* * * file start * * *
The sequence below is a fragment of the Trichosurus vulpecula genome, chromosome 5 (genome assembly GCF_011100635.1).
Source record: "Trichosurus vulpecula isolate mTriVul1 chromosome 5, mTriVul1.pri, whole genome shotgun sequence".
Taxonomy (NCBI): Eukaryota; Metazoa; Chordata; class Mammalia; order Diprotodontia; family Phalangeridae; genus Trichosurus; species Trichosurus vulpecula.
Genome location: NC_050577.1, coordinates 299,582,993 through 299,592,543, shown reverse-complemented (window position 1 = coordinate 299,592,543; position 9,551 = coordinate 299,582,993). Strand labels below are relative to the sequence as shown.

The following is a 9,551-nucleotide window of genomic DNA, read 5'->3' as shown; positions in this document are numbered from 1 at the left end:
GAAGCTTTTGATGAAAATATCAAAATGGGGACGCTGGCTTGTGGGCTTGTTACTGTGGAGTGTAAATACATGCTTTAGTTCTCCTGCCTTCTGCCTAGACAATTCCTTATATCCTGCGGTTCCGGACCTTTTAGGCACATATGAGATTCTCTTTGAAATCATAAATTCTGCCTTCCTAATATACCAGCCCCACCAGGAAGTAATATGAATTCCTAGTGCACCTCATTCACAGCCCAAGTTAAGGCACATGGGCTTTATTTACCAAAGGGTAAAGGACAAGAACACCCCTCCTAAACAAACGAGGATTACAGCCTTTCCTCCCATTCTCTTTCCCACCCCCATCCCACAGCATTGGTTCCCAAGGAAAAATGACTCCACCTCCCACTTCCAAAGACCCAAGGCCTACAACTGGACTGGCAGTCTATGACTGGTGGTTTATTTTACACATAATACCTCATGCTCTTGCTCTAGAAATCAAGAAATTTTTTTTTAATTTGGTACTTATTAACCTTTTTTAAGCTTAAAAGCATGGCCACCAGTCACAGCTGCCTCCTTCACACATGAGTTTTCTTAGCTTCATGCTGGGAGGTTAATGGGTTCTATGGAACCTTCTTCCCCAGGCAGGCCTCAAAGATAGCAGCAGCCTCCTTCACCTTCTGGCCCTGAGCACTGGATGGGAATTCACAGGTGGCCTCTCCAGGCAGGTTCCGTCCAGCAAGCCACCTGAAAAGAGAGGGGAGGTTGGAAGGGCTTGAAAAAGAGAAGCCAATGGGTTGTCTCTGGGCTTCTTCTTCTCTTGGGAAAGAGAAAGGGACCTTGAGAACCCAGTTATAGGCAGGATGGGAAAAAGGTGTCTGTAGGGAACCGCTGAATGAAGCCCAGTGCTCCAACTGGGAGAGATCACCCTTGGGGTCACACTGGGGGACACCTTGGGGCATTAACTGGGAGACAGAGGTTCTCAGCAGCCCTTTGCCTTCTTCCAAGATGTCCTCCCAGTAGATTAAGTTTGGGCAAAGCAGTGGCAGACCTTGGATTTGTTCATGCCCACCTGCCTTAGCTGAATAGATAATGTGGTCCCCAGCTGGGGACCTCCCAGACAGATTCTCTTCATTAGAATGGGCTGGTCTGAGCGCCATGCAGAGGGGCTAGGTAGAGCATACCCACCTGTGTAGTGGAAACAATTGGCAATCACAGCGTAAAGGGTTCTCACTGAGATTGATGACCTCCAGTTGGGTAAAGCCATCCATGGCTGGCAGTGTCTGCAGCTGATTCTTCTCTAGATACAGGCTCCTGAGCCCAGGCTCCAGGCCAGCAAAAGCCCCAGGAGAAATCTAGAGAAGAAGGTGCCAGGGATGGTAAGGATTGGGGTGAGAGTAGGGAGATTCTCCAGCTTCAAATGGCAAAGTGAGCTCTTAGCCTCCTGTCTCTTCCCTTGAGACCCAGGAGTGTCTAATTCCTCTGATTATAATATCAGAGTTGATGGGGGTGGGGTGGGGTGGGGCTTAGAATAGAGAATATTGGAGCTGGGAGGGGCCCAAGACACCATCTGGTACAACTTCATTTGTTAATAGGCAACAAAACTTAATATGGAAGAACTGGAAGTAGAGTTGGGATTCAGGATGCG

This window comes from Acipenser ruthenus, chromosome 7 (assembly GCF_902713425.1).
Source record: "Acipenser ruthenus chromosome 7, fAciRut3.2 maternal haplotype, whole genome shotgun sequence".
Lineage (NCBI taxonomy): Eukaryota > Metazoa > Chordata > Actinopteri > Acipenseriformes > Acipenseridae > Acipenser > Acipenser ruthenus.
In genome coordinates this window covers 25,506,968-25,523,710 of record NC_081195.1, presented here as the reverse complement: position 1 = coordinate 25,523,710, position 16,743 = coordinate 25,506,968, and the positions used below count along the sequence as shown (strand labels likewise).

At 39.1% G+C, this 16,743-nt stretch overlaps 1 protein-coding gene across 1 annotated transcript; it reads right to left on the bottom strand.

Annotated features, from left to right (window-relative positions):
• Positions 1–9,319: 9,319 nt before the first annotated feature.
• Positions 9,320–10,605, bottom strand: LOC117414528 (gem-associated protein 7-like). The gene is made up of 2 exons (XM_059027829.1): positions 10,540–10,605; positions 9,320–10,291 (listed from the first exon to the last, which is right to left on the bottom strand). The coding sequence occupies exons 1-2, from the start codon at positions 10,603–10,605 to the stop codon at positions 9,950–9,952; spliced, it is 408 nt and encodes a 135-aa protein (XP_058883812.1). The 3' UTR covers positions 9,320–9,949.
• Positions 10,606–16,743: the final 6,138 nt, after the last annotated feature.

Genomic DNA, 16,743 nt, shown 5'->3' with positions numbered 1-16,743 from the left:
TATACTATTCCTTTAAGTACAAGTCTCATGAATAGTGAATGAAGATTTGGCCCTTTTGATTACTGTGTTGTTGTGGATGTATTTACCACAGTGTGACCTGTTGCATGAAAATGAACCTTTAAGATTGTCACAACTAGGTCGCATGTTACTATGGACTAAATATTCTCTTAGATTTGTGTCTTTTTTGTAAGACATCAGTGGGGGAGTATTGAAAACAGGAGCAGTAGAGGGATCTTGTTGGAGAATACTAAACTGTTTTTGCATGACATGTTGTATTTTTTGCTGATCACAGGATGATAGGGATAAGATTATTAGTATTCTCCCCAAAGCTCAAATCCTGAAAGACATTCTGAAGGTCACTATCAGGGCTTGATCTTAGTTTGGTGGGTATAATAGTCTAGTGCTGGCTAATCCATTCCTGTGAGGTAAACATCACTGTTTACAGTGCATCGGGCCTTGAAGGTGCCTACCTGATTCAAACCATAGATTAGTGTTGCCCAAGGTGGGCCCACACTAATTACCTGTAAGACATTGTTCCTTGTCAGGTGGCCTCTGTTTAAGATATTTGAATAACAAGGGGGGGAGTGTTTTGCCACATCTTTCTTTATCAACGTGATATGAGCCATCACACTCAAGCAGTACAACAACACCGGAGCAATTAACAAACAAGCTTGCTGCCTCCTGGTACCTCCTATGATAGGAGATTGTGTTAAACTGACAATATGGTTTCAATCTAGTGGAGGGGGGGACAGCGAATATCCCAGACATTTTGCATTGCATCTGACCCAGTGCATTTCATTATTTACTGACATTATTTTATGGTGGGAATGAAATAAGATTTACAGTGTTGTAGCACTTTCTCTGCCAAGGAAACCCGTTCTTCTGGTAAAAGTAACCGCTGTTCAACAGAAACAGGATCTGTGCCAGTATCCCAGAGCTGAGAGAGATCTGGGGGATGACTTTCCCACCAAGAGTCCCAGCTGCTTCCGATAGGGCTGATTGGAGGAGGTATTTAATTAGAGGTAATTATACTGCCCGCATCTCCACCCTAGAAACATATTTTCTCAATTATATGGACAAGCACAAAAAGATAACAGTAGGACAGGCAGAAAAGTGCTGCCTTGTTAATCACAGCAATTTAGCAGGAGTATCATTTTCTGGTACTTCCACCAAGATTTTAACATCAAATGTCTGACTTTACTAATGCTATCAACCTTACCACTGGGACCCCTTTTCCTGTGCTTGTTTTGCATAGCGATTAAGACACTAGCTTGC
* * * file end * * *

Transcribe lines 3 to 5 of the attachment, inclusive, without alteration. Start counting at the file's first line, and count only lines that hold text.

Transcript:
Taxonomy (NCBI): Eukaryota; Metazoa; Chordata; class Mammalia; order Diprotodontia; family Phalangeridae; genus Trichosurus; species Trichosurus vulpecula.
Genome location: NC_050577.1, coordinates 299,582,993 through 299,592,543, shown reverse-complemented (window position 1 = coordinate 299,592,543; position 9,551 = coordinate 299,582,993). Strand labels below are relative to the sequence as shown.

The following is a 9,551-nucleotide window of genomic DNA, read 5'->3' as shown; positions in this document are numbered from 1 at the left end: